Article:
Competition Commission reopens supermarkets investigation

OCTOBER 7, 2014

The Competition Commission has reopened its supermarkets investigation, it announced on Tuesday.

The commission, which is an entity of the Economic Development Department, says it has received a fresh complaint from the South African Property Owners’Association (SAPOA).

“SAPOA has requested the commission to relook at the issue of exclusive clauses in long term lease agreements between owners of large retail shopping centres and retail anchor tenants across the country.

“The property owners’ association alleges that these give rise to considerable competition concerns and could amount to substantial prevention or lessening of competition in violation of the Competition Act,” said commission spokesperson Mava Scott.

However, a full scale investigation has not been set up.

“The commission is currently screening the complaint and will make a determination on whether to launch a full-scale investigation or not,” said Scott.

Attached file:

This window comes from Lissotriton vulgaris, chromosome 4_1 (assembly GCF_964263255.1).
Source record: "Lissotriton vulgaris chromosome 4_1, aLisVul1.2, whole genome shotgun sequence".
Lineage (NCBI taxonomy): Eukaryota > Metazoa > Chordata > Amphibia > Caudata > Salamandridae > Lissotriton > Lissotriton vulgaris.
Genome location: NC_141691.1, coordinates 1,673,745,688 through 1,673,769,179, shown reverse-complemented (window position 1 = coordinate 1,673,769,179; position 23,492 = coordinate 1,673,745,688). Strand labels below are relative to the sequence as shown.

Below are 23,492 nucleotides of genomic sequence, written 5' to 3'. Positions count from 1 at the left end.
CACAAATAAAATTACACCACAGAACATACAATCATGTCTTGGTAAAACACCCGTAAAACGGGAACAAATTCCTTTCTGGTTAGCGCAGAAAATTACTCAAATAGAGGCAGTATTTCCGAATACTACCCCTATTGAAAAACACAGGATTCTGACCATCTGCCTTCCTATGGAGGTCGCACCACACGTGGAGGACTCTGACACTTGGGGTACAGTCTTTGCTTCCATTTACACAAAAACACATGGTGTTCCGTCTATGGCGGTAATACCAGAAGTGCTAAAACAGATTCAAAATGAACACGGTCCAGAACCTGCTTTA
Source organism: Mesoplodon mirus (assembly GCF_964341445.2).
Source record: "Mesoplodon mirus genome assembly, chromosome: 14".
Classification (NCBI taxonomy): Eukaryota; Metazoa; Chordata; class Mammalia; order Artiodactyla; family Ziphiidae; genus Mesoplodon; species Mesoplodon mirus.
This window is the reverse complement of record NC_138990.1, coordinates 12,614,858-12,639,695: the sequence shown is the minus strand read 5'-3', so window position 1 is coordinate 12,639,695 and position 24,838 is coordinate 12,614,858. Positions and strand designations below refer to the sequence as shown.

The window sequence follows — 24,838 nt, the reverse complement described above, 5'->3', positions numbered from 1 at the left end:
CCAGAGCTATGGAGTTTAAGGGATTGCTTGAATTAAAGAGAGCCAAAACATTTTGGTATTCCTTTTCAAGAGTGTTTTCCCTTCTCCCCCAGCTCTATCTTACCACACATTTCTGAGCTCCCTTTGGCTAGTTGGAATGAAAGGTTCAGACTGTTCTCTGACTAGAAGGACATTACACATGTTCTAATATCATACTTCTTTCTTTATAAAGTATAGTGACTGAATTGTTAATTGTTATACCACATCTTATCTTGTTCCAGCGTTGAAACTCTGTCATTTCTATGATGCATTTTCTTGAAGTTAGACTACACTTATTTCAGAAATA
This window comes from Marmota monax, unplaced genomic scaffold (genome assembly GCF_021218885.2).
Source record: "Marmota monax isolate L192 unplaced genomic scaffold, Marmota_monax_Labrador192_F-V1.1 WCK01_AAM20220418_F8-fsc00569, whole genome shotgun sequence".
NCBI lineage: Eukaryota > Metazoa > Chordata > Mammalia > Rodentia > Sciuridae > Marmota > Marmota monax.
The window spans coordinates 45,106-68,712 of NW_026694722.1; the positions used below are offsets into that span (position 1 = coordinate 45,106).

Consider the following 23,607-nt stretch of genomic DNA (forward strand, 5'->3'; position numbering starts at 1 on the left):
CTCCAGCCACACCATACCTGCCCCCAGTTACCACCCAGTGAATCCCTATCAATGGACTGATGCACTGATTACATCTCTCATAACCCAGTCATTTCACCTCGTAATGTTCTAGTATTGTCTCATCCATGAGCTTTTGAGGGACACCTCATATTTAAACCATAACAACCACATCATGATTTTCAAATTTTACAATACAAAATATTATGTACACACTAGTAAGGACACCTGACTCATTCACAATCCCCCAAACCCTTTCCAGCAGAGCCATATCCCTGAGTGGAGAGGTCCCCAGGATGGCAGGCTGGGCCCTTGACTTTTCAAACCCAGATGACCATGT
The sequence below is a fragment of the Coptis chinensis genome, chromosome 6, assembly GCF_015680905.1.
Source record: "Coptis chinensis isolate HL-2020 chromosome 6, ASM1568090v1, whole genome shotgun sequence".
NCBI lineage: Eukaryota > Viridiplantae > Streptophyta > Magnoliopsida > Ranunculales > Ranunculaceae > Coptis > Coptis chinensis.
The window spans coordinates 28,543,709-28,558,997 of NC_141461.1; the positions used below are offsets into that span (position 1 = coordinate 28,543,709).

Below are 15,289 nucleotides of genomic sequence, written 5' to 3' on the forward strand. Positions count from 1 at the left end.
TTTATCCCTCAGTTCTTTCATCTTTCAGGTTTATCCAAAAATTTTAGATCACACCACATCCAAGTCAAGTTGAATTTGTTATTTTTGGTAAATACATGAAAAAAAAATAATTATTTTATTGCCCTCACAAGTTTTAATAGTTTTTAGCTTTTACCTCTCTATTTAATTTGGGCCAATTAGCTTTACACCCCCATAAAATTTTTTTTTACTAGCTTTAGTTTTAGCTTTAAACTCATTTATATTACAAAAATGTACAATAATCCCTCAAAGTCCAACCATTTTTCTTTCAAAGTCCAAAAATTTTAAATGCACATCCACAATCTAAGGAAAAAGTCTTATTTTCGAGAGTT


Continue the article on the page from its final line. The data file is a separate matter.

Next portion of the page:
Earlier this year, the commission concluded its investigation into the exclusive leases, looking at local markets across the country where exclusive leases had been agreed and enforced by the three major supermarket groups (Pick ‘n Pay, Shoprite and Spar).

It found that the anti-competitive effects of the conduct could not be demonstrated conclusively.

“The evidence did not meet the test required in order to prosecute the firms involved and therefore the commission took a decision not to refer the matter to the Tribunal.”

The commission expressed concern about the potential dampening effects of exclusive leases on competition, particularly as they affect small competitors and potential entrants to the market.

In addition to the latest complaint, the commission was already addressing the residual competition concerns arising out of the conduct of the respondents through advocacy engagements with key industry stakeholders, including landlords and supermarkets.

The commission is advocating against the parties entering into long term exclusive agreements as by default for each new development and encourage their use only where justified by the investment made by the supermarket in a particular centre.

The commission has also noted the recent High Court judgment, which has upheld such exclusive lease agreements between Pick ‘n Pay stores and Hyprop, the owner of the Cape Gate Shopping Centre in the Western Cape. –